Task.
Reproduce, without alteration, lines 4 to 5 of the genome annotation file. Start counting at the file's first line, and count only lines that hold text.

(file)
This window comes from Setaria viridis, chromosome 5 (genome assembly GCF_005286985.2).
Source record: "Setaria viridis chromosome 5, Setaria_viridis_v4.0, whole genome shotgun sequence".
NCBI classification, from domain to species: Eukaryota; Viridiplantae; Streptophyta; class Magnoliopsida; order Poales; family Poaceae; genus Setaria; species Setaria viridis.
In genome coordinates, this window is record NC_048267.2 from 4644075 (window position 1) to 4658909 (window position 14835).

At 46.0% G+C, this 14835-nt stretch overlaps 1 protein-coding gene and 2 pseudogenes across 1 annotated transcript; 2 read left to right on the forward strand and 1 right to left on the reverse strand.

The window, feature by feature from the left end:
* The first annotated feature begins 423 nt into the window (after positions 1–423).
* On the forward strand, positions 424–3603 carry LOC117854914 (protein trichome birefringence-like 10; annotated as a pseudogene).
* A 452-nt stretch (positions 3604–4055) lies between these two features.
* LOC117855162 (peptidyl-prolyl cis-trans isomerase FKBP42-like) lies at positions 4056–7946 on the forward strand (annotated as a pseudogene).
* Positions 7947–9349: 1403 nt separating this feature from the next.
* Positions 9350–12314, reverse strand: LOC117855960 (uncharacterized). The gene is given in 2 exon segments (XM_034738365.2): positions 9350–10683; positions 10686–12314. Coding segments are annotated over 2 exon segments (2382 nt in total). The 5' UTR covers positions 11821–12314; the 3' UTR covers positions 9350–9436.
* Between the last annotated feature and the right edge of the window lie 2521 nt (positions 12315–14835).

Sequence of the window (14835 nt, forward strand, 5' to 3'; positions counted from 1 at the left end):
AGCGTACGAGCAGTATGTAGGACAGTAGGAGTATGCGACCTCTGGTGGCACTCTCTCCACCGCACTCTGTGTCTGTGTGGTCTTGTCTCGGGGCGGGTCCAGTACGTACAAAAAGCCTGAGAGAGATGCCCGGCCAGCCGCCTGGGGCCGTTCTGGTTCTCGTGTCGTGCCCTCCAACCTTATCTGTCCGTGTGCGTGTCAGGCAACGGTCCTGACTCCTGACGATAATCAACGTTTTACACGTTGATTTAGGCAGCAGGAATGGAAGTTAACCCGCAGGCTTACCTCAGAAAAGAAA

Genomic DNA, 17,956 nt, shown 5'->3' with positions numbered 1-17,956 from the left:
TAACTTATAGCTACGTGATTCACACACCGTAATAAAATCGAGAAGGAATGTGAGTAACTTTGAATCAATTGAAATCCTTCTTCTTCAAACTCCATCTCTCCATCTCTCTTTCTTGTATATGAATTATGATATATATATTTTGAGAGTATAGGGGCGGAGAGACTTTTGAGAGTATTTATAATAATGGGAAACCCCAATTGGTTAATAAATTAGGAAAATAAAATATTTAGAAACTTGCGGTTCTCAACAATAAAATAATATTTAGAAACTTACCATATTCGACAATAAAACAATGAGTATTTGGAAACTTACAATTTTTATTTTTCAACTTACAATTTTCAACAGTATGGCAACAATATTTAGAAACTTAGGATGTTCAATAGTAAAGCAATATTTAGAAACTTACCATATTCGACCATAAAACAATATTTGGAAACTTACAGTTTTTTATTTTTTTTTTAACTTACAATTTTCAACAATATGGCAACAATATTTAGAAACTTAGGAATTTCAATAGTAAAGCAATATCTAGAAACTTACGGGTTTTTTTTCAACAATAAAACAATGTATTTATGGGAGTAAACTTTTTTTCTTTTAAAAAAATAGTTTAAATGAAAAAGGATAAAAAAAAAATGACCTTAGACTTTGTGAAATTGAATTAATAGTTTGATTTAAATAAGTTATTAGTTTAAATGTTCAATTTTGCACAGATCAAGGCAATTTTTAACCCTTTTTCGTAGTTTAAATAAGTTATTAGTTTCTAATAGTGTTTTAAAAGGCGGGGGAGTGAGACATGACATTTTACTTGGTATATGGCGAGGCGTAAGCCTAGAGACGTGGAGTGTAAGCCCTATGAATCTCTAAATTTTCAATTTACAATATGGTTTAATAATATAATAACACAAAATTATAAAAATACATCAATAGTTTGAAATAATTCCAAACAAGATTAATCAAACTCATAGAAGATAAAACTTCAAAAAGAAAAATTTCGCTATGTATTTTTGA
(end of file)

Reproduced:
In genome coordinates, this window is record NC_048267.2 from 4644075 (window position 1) to 4658909 (window position 14835).

At 46.0% G+C, this 14835-nt stretch overlaps 1 protein-coding gene and 2 pseudogenes across 1 annotated transcript; 2 read left to right on the forward strand and 1 right to left on the reverse strand.